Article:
When FTSE 100 insurer Aviva set out a new strategy in 2017, group general counsel Kirsty Cooper was struck by its “digital first” ambition. The insurance and broader financial services sectors were undergoing a digital transformation.
“It made me think, how do we future-proof the legal function to make it relevant?” Ms Cooper says. She realised, to start, that the people on her team needed to have different kinds of skills. Those included being generally inquisitive, as well as understanding data, laws on privacy, coding and “anything to do with online and digital law”.
“As lawyers we are trained to take myriad problems and come up with a solution. And I want them to use that for the business, and for the business to see that lawyers can be called on for support in a broader way,” says Ms Cooper.
The question at the top of the agenda for many of the in-house legal teams featured in this year’s report is how to adapt or even reinvent themselves to support faster-moving and more digital businesses. The answer lies not in how they use technology, but how they develop new skills and mindsets.
Traditional legal career paths are linear, and lawyers progress through the ranks based on the number of years spent practising law. A large part of a lawyer’s value is tied up with the specialist expertise they have developed, making many reluctant to embrace change and learn something new.
The challenge means shaking up the traditional career model, as in other parts of the legal profession. “Most people come in-house and do a similar role for a long time. That becomes their skill set and what they are comfortable with,” says Lee Callaghan, Aviva’s general counsel for international markets.
Through its “Mission: Not Impossible” programme, legal staff work with others from different roles and offices on eight-week projects to develop new ideas for the business.
By getting involved in a “mission”, lawyers have a chance to apply legal skills to new areas such as exploring how driverless cars will be regulated, or developing digital services for customers.
Mr Callaghan says the programme is “making the team look at problems that seem unsolvable, and develop solutions that previously would have seemed too difficult and best left to the business”.
The Aviva legal team tops the in-house ranking for the first time (see table below).
ING Bank says its ambition is to become a technology company with a banking licence. It has invested in training and motivating its legal team to work in new ways, including a programme to engage lawyers around the globe in imagining the future lawyer and designing the legal department of 2025.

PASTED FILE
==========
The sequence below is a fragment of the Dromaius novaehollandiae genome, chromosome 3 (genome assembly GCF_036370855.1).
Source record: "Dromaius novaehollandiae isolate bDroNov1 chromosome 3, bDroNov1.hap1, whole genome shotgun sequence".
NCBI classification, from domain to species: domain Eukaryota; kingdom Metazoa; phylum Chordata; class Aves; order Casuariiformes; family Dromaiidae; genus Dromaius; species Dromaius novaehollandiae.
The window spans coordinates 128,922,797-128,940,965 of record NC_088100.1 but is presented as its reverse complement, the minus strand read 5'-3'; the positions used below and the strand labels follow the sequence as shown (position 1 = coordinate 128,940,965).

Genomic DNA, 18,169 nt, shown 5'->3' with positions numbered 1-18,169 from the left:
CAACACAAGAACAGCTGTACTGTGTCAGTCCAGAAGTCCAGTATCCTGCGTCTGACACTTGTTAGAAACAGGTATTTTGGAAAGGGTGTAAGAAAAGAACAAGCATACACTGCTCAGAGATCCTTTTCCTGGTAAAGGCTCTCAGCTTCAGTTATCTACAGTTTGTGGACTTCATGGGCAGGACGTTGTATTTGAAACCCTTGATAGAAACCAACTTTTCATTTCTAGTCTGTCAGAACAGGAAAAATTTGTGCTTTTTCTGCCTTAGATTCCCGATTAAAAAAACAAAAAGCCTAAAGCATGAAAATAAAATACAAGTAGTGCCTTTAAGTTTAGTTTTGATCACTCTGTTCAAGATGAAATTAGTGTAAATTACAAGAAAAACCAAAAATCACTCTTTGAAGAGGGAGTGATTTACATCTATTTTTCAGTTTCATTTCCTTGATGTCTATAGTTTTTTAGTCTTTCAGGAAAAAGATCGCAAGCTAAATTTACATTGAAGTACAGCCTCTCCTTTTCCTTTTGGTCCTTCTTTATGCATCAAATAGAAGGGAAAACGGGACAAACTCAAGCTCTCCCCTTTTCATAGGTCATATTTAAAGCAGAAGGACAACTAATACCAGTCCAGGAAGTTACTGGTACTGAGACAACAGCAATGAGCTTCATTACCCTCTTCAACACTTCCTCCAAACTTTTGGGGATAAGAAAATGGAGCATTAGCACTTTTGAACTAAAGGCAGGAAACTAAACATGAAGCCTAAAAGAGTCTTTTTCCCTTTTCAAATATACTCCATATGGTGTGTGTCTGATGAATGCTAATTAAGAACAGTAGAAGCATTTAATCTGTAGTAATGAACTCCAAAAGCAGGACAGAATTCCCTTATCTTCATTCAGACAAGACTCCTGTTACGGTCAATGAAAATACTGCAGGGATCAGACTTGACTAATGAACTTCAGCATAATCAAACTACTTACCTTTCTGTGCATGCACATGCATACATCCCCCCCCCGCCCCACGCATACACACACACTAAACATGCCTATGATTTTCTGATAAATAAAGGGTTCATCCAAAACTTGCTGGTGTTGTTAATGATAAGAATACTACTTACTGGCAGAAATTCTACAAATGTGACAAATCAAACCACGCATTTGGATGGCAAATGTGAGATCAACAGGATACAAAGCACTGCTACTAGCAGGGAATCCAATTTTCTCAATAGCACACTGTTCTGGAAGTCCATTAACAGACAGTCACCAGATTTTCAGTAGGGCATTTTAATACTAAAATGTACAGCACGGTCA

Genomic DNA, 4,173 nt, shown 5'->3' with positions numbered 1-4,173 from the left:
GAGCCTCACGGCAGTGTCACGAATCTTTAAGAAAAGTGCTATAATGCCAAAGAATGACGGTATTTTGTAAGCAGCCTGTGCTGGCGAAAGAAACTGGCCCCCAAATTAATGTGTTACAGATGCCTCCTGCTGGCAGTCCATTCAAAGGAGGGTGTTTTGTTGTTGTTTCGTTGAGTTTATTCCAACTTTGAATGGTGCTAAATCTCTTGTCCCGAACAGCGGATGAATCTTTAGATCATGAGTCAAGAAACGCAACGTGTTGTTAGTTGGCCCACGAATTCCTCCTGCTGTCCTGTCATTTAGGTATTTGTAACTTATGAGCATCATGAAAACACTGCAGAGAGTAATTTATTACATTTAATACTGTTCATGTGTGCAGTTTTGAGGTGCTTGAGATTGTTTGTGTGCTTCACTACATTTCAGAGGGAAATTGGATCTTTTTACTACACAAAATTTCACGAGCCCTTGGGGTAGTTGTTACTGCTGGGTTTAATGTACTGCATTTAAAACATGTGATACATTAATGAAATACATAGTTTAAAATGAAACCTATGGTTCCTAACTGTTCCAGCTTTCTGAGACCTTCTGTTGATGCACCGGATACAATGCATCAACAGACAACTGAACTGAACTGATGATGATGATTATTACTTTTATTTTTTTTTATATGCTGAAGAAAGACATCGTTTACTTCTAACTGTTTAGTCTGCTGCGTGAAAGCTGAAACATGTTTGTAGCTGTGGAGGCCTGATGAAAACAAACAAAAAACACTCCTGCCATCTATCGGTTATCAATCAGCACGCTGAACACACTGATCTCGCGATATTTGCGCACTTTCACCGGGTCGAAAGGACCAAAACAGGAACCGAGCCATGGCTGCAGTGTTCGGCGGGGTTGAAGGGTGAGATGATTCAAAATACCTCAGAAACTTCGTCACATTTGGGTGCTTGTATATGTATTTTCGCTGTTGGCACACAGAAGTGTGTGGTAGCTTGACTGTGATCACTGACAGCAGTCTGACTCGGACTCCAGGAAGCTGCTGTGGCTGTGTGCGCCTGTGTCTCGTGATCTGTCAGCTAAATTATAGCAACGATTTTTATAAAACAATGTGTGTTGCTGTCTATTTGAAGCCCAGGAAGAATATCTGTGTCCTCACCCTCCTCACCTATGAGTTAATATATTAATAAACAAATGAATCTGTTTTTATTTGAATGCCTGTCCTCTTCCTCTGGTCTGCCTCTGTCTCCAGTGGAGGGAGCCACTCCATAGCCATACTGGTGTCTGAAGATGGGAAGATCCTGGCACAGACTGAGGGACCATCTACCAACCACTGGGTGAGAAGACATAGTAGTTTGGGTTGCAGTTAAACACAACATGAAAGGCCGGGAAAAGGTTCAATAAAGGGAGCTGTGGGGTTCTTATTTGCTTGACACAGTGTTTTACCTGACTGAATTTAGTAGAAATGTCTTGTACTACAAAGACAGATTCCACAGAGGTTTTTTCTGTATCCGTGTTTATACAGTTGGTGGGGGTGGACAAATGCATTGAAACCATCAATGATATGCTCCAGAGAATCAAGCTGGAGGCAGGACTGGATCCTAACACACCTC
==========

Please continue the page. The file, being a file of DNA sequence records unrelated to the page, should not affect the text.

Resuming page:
The legal team at Lloyds Bank set itself a three-year strategic plan, called Shaping Our Future. While it covers people, process, technology and third-party relationships, the focus for the first 18 months has been on people.
The bank’s legal team approached this by promoting the concept of “career bravery”. Sophie Schwass, head of legal operations at Lloyds, says this entails colleagues taking on areas they have not previously worked in — “where more of a jungle-gym approach to career progression is likely to serve us better than the traditional ladder”.
A wide-ranging programme helps Lloyds’ legal staff build the skills that will be needed as the business changes. This includes developing bravery as a skill in itself, as well as creativity, coalition building, imagination and experimenting with ways of working. In the first half of 2019, 23 people from the legal teams were seconded, moved or promoted into new roles for six months or longer, to stretch and develop their skills. More than 100 have been involved in initiatives outside traditional training, including a “secondment carousel”, where staff work in new teams for a period of time.
Opportunities to develop new skills will help businesses undergoing digital transformation, but crucially, they also help motivate the in-house legal team. With few senior roles in an in-house legal department, they are giving lawyers the chance to step sideways and explore different roles instead.
Caroline Brown, head of legal operations at Aviva, says “people now see that being a lawyer in five to 10 years’ time will be very different”.
Explore the Innovative Lawyers Europe rankings 2019
- Most Innovative Law Firms in Europe
- Most Innovative In-house Legal Teams in Europe
- Rule of law and Access to Justice
Business of Law
- Data, Knowledge and Intelligence
- Managing and Developing Talent / Diversity and Inclusion
- New Business and Service Delivery Models
- New Products and Services
- Strategy and Changing Behaviours
- Talent, Strategy and Changing Behaviours
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